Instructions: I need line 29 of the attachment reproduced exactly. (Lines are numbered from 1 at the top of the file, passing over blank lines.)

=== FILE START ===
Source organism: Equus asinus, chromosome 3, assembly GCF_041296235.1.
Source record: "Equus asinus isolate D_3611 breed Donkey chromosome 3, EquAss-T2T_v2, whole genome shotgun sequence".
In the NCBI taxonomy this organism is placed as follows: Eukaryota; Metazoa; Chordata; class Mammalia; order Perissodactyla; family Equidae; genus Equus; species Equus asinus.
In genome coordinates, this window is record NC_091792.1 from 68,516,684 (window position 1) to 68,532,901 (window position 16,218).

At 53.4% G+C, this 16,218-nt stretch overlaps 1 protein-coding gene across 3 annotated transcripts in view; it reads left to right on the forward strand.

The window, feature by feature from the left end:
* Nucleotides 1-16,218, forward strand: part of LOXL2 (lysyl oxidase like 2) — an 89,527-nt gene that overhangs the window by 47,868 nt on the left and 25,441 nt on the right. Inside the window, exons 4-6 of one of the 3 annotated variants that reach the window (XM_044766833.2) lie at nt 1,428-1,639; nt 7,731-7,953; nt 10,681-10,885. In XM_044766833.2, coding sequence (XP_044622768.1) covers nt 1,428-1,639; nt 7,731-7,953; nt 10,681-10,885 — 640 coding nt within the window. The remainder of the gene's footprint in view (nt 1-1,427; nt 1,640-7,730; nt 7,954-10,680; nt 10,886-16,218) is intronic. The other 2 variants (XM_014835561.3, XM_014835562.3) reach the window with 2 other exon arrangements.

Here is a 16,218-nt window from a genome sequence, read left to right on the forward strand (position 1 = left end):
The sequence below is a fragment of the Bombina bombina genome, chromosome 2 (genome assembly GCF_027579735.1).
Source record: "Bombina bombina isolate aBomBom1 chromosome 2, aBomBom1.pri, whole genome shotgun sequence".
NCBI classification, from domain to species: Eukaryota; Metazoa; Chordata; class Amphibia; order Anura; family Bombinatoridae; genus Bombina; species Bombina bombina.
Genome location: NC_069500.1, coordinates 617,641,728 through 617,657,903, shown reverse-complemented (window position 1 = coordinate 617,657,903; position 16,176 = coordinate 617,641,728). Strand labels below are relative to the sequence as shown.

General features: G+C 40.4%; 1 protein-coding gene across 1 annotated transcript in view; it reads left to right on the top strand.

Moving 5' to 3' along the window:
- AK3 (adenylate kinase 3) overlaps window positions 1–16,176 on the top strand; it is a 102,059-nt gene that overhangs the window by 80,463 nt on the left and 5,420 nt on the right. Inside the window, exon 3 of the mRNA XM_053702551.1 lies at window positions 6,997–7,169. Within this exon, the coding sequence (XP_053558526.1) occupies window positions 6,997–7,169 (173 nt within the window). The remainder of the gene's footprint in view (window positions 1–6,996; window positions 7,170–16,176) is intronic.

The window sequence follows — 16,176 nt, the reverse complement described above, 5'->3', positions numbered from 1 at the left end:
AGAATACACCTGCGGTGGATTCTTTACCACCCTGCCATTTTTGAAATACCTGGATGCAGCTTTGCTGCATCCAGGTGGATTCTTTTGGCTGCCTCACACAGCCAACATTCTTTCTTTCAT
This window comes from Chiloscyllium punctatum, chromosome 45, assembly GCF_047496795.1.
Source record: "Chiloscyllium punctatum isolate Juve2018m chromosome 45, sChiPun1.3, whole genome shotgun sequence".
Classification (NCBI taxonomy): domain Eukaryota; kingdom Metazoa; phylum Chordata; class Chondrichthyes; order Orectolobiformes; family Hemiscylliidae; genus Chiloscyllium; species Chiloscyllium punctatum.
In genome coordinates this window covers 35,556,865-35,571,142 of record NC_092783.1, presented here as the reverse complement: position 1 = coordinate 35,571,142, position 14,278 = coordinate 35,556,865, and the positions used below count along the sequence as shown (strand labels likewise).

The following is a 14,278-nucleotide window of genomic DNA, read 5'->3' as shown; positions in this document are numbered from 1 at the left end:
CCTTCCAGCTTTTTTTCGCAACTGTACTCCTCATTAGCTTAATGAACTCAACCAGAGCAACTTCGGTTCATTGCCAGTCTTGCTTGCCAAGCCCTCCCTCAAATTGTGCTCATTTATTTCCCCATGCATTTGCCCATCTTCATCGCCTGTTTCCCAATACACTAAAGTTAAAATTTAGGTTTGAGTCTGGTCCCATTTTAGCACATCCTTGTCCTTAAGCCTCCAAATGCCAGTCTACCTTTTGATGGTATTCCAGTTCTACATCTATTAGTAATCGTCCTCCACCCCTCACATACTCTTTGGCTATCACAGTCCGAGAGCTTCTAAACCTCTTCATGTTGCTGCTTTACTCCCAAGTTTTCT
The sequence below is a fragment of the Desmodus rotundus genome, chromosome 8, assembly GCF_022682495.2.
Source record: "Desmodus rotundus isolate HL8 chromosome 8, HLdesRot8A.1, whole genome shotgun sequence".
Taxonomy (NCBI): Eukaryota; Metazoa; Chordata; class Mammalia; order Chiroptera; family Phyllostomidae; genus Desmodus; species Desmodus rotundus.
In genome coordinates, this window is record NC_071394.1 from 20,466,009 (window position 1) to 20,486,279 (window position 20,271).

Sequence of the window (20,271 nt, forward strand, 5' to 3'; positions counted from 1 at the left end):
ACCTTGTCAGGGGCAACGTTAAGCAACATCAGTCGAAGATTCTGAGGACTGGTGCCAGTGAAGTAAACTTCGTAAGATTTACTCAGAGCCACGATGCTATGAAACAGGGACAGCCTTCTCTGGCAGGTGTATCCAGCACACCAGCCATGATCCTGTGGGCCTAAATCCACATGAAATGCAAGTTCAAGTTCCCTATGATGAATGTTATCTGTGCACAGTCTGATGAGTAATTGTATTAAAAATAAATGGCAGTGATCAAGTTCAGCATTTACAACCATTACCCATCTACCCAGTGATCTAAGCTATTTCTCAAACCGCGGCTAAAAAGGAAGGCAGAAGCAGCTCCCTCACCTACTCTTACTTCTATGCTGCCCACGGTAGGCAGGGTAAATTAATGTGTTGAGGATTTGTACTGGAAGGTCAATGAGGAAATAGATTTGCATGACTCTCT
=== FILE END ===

ACCTTGTCAGGGGCAACGTTAAGCAACATCAGTCGAAGATTCTGAGGACTGGTGCCAGTGAAGTAAACTTCGTAAGATTTACTCAGAGCCACGATGCTATGAAACAGGGACAGCCTTCTCTGGCAGGTGTATCCAGCACACCAGCCATGATCCTGTGGGCCTAAATCCACATGAAATGCAAGTTCAAGTTCCCTATGATGAATGTTATCTGTGCACAGTCTGATGAGTAATTGTATTAAAAATAAATGGCAGTGATCAAGTTCAGCATTTACAACCATTACCCATCTACCCAGTGATCTAAGCTATTTCTCAAACCGCGGCTAAAAAGGAAGGCAGAAGCAGCTCCCTCACCTACTCTTACTTCTATGCTGCCCACGGTAGGCAGGGTAAATTAATGTGTTGAGGATTTGTACTGGAAGGTCAATGAGGAAATAGATTTGCATGACTCTCT